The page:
The casts’ accurate depiction of their depressed and suppressed characters mean that the early close harmony singing lacks a lot of the joy and verve one would expect if this had been a concert rather than a musical play.

In the final numbers, however, all three women can truly smile, let go and give it their all in the reprieve of the catchy 'Jazzabelle Swing' that you’ll be humming as you leave the Naughton Studio.

The Jazzabelles is a fun vehicle for three great voices. It runs in the Lyric Theatre until Saturday 7 April [SOLD OUT] and then tours through Down Arts Centre (Friday 13 April), Armagh Market Place Theatre (Saturday 14) and The Old Courthouse Theatre, Antrim (Friday 20).

Thursday, March 29, 2018

Me You Us Them – an accessible play about race, power, entitlement and expectation (Terra Nova at Accidental Theatre until 29 March)

Me You Us Them examines what race means in Northern Ireland. A web of characters from Armagh, Belfast, Donegal, Hong Kong, Iran, Jamaica, Nigeria, and Sudan – often from more than one of those at a time – step forward on the stage and deliver short vignettes that reveal their experiences of life.

The Accidental Theatre audience sit around three sides of the black wooden stage. Melissa Dean and Stefan Dunbar reach into boxes and pull out clothes and accessories to transform into each new set of characters, while three chairs are sometimes used to give shape to the set.

Playwright Andrea Montgomery has built up characters based on workshops with women and men who have shared their stories. Many of the stories feature overt racism – a girl being taunted on the bus, a nurse being dismissed by a patient because she isn’t white – while others explore (in a very Northern Ireland kind of way) whether inappropriate thoughts and desires could as racism or passive racism while the audience chalk them up to creepy and pervy behaviour.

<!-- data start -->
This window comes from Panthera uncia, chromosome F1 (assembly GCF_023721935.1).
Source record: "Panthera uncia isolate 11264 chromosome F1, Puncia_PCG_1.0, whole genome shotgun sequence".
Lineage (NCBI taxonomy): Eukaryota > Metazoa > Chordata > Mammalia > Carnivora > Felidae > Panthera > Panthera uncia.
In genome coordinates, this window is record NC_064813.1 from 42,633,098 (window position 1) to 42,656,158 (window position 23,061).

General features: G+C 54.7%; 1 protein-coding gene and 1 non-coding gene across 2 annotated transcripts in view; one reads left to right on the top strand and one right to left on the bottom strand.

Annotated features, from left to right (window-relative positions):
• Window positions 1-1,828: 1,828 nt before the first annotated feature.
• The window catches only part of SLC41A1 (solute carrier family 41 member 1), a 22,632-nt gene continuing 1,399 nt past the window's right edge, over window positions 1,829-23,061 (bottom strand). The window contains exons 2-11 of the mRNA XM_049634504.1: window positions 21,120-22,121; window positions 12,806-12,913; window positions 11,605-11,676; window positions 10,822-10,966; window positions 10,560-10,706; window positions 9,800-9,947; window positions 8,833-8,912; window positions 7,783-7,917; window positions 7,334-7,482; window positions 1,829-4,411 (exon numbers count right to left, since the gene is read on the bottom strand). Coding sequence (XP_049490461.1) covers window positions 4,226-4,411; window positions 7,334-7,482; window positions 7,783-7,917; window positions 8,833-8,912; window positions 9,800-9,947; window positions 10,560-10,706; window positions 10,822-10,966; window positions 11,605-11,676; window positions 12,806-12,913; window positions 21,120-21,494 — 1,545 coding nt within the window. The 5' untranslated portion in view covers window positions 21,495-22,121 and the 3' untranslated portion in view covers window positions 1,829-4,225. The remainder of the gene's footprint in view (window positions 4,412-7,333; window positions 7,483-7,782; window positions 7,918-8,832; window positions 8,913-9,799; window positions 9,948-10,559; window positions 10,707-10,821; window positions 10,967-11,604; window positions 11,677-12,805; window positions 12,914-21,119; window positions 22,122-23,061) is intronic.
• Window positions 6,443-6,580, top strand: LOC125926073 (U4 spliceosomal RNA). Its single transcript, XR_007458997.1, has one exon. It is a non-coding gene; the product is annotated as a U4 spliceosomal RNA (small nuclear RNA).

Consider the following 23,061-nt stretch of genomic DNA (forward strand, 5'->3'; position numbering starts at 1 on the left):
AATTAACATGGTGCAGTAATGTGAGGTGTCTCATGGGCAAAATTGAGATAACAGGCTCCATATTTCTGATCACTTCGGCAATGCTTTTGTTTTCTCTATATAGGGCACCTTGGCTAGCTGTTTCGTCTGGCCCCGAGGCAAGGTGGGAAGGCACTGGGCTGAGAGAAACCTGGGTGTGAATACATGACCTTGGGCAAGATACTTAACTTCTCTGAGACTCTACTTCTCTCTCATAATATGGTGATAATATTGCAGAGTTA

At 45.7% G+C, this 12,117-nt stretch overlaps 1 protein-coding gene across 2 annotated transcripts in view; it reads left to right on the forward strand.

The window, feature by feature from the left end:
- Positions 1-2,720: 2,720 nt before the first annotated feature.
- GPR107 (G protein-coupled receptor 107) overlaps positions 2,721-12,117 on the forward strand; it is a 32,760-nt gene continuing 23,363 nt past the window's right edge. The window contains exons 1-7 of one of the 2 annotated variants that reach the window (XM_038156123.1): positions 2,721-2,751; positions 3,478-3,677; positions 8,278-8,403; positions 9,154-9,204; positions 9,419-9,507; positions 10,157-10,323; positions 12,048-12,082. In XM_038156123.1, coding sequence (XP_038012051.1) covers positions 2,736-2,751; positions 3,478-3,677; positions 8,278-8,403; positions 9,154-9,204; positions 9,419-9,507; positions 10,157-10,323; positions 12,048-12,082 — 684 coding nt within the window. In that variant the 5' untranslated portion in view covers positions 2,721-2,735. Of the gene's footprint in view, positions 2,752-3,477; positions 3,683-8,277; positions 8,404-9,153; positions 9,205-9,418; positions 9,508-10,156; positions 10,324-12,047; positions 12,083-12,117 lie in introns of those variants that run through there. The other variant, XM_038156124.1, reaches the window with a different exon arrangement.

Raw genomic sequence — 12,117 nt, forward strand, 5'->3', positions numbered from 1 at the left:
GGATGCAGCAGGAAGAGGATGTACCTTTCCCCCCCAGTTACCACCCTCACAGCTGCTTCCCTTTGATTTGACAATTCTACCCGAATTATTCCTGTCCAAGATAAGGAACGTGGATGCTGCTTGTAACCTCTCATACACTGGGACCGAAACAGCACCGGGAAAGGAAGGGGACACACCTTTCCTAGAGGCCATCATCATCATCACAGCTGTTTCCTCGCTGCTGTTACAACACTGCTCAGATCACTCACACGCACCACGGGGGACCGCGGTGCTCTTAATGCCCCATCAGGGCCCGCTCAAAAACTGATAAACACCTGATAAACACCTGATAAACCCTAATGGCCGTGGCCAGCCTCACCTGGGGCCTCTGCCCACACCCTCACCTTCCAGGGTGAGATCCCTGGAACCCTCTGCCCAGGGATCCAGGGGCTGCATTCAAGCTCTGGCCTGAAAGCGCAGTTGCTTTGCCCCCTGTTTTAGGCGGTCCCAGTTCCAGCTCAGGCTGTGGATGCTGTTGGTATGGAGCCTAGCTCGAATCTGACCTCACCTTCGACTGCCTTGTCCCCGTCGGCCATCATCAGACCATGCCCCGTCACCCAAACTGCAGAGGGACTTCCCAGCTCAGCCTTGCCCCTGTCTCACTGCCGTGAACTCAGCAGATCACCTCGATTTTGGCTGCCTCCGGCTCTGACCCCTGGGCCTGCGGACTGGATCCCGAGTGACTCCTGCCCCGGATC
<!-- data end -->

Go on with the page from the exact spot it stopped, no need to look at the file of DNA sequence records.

Stefan Dunbar’s eyes widen as he steps into the persona of a young Belfast man who’s certain that he’s not racist but doesn’t want that type of person living in his aunt’s old house. “Our street is our world and it belongs to us!” Dunbar switches from being mild-mannered to being red-faced and angry between characters, though it’s his conversation between two ladies from the Malone Road that stuck in my mind long after the show finished.

A Jamaican nurse tells a few home truths as she dissects local identity divisions, notes a shared hatred of the English (another form of generally accepted racism) and suggests “you’re all the same when you go to the toilet”. Melissa Dean shifts comfortably between ages and accents. Her face continues acting even when she has no lines.

Over the 70 minutes, connections between the characters are gently revealed. The linkages are not too forced, and thankfully don’t distract from the quality of the messaging. In fact, the joy of the well-crafted characters is their unreliability. Conversations, even ones that start out fractious, expose unexpected nuances. There’s a glimmer of recognition when the young Belfast man confronts a Nigerian girl and discovers that she doesn’t want to live in the house either.

Andrea Montgomery has a knack for writing and directing 'awkward' scenes in which the misalignment of characters’ expectations and assumptions is revealed and the audience are left wanting to slide under their cushioned seats as the embarrassment grows. It's fabulously uncomfortable.